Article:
Yeah, both the seller and listing agent talked us out of buying a home on Hawaii Island.
By the end of the showing, all desire to buy that house in North Kona had dissipated. It was probably a nice house, too, but the experience of viewing it was simply too exhaustive. Stay tuned . . .
— Elizabeth Weintraub
Getting a mortgage in Hawaii was dramatically different for me than obtaining a mortgage in California. As you may have guessed, what is precipitating this blog, we closed on our home in Hawaii on Friday. I don’t think the impact of that purchase has fully settled in yet, probably because I have a horrible cold after returning from our trip to Cuba and I’m thick in the middle of other real estate transactions for my clients that consume my time. But in retrospect, the biggest problems we encountered originated with our Hawaii mortgage lender.
The difficulties were not due to our loan application, income or credit. We have no skeletons in our closet. The lender said our file was clean as whistle. It was the lender. Now, maybe it’s just the way things are done in Hawaii, but I can’t imagine that every lender in the islands is as lackadaisical and whacko as the office we unfortunately had selected. It is absolutely no reflection on the individual who referred us to that office, either, I want to make that perfectly clear. But getting a mortgage in Hawaii was difficult and the processing was very unusual from the way it is done in California.
For starters, the mortgage loan officer continually advised me at inception that regulations for TRID could mess up or delay our loan. I am a top Sacramento Realtor. I am very familiar with TRID. I’ve been closing escrows that involve TRID since last October and, for the most part, unless the mortgage lender messes up or forgets to abide by the guidelines, they close on time. Using TRID as an excuse is, well, inexcusable. Many of the questions I asked the mortgage loan officer could not be answered. I was informed that loan processors do all the heavy lifting and mortgage loan officers do not have the answers to technical or difficult questions.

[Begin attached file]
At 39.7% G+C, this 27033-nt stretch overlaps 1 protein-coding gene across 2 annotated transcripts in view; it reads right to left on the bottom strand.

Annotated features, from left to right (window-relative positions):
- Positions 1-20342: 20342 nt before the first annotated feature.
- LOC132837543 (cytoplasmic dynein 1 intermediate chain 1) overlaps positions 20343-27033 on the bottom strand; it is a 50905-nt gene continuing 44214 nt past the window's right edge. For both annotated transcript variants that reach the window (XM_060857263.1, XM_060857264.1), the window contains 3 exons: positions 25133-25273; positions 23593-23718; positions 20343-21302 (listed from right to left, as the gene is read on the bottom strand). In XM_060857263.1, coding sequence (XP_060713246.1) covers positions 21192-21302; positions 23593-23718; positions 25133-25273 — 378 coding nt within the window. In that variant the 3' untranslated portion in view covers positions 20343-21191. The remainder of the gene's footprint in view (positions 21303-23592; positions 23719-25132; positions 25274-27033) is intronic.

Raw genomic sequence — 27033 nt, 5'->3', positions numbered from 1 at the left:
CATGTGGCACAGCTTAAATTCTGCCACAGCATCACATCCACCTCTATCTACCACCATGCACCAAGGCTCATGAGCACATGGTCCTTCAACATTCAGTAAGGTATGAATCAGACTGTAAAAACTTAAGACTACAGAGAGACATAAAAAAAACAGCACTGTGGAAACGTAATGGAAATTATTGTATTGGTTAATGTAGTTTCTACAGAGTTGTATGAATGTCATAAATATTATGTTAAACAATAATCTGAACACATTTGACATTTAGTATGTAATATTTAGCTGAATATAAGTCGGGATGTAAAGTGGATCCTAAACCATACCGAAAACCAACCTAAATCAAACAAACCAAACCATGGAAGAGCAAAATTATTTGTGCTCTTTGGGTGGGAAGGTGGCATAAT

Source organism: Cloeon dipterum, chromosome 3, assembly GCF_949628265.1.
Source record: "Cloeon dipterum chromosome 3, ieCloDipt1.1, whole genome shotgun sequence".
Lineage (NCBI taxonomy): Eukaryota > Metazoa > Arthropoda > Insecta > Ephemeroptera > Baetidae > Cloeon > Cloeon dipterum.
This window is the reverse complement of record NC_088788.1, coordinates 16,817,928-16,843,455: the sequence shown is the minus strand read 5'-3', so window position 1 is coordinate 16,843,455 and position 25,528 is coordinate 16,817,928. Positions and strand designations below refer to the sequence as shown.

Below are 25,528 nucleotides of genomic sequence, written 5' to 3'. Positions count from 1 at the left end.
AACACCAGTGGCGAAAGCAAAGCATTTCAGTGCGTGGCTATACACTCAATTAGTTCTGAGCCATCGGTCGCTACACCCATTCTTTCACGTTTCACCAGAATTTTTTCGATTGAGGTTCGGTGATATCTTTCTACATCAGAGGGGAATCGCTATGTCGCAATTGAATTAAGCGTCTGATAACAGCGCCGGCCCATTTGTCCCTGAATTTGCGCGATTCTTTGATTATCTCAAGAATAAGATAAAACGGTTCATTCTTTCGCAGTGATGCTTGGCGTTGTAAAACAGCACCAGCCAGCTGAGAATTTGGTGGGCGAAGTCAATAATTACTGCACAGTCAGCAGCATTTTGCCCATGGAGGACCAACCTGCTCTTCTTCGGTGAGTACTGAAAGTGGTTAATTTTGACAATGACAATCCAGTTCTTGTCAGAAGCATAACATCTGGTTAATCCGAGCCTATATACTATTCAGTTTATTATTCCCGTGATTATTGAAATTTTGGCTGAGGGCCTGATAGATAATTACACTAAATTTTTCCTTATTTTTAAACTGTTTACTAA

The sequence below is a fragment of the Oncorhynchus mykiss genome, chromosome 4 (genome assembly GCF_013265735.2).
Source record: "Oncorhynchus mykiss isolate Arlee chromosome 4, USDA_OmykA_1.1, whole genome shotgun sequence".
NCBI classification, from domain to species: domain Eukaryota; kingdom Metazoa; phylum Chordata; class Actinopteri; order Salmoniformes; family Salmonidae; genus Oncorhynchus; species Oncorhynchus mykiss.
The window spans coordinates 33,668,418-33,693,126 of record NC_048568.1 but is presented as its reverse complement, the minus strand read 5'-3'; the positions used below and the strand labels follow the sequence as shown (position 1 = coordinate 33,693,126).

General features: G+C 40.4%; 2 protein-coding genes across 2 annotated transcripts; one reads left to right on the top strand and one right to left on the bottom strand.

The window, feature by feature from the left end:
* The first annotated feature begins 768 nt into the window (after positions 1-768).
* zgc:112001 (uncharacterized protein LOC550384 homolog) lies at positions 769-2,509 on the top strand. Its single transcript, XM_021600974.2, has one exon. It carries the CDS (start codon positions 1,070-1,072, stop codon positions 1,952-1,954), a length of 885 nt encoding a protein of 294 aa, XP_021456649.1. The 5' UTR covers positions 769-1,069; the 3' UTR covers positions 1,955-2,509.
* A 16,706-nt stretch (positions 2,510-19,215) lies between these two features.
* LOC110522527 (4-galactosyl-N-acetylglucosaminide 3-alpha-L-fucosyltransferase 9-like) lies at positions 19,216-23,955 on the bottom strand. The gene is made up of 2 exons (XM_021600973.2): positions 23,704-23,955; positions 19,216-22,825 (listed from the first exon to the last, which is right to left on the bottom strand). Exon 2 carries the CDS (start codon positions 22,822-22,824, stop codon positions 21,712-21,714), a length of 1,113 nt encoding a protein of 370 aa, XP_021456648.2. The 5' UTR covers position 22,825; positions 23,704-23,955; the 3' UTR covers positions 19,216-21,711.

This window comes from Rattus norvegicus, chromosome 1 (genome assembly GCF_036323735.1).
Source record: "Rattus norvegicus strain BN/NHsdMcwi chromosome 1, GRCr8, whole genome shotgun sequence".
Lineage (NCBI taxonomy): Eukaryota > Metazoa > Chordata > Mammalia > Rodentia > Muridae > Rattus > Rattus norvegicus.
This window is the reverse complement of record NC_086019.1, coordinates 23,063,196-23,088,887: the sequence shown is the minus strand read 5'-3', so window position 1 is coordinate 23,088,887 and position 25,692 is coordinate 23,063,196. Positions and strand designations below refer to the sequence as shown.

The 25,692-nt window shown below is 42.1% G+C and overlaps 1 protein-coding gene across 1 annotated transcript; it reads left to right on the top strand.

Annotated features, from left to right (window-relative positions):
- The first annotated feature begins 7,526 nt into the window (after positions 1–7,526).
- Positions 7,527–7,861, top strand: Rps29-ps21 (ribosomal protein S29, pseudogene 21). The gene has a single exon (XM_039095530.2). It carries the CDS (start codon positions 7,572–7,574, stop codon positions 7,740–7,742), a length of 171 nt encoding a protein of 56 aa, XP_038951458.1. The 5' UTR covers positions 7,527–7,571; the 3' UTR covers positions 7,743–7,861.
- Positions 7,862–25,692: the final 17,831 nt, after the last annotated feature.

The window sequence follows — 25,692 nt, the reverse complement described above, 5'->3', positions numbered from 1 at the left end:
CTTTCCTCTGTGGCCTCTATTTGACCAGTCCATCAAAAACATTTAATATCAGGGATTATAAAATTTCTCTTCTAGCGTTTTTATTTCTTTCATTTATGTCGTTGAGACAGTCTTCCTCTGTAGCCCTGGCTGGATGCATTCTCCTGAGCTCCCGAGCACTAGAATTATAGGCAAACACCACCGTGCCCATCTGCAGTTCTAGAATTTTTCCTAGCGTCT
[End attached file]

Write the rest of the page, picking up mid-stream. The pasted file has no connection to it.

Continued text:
I had asked the mortgage loan officer to lock my loan but when I receive my loan estimate 3 days later, I discovered my loan was not locked. Again I insisted, and by this time, well, it was December 16th, the date the Feds raised the rates. So, the lender had to eat the difference. I had asked several other questions via email and received no response, so later that evening I inquired again, asking why I had not received a response to my earlier emails. The mortgage loan officer, whom we suspect had been celebrating the holidays a bit too much, sent a late-night email with a bunch of misspellings and threatened to cancel our loan. Out of the blue.
By morning, they were apologetic. We had 30 days to close and, unfortunately, we did not close on time. We could have closed early, however, if the lender had submitted our file to underwriting on December 24th. Instead, the loan officer sat on our file until January 5th. Maybe they closed the office? I don’t know. I could not follow up because I was on vacation in Cuba with very spotty internet.
We were in and out of underwriting in 3 days, and then the lender emailed our Closing Disclosure to the wrong email address, so we did not receive it on time. I won’t bore you with all the intimate details of other things that went wrong with our mortgage in Hawaii. The bottom line is we had a super easy file to close. If you’re thinking about getting a mortgage in Hawaii, you might want to allow for delays and just go with the flow, in case our experience is normal. But I hope it was just an odd chance of ending up in the wrong hands.